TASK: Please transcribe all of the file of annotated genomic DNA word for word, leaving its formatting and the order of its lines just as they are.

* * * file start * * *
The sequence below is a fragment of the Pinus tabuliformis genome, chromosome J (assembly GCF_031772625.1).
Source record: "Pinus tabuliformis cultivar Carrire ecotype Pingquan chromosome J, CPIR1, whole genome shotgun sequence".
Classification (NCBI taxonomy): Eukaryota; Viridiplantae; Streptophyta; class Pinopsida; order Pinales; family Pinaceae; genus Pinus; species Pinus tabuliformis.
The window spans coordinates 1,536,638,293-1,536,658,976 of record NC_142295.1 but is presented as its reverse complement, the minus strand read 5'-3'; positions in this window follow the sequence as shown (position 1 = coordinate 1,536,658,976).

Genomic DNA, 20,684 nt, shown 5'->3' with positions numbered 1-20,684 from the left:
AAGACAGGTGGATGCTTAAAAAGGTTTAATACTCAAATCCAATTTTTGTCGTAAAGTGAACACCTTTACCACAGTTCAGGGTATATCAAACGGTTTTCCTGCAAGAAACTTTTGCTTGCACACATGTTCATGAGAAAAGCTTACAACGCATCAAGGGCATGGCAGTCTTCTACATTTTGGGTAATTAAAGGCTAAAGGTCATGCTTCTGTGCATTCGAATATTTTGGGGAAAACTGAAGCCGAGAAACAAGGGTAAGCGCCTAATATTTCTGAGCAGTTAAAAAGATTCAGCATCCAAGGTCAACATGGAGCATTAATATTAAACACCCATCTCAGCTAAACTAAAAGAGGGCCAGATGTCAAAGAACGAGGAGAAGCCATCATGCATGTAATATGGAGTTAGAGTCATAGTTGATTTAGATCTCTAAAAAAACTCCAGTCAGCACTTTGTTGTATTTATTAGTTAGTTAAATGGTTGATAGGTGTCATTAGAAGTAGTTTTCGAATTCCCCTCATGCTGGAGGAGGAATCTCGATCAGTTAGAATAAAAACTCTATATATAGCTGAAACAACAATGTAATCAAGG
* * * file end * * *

The sequence below is a fragment of the Pinus tabuliformis genome, chromosome J (assembly GCF_031772625.1).
Source record: "Pinus tabuliformis cultivar Carrire ecotype Pingquan chromosome J, CPIR1, whole genome shotgun sequence".
Classification (NCBI taxonomy): Eukaryota; Viridiplantae; Streptophyta; class Pinopsida; order Pinales; family Pinaceae; genus Pinus; species Pinus tabuliformis.
The window spans coordinates 1,536,638,293-1,536,658,976 of record NC_142295.1 but is presented as its reverse complement, the minus strand read 5'-3'; positions in this window follow the sequence as shown (position 1 = coordinate 1,536,658,976).

Genomic DNA, 20,684 nt, shown 5'->3' with positions numbered 1-20,684 from the left:
AAGACAGGTGGATGCTTAAAAAGGTTTAATACTCAAATCCAATTTTTGTCGTAAAGTGAACACCTTTACCACAGTTCAGGGTATATCAAACGGTTTTCCTGCAAGAAACTTTTGCTTGCACACATGTTCATGAGAAAAGCTTACAACGCATCAAGGGCATGGCAGTCTTCTACATTTTGGGTAATTAAAGGCTAAAGGTCATGCTTCTGTGCATTCGAATATTTTGGGGAAAACTGAAGCCGAGAAACAAGGGTAAGCGCCTAATATTTCTGAGCAGTTAAAAAGATTCAGCATCCAAGGTCAACATGGAGCATTAATATTAAACACCCATCTCAGCTAAACTAAAAGAGGGCCAGATGTCAAAGAACGAGGAGAAGCCATCATGCATGTAATATGGAGTTAGAGTCATAGTTGATTTAGATCTCTAAAAAAACTCCAGTCAGCACTTTGTTGTATTTATTAGTTAGTTAAATGGTTGATAGGTGTCATTAGAAGTAGTTTTCGAATTCCCCTCATGCTGGAGGAGGAATCTCGATCAGTTAGAATAAAAACTCTATATATAGCTGAAACAACAATGTAATCAAGG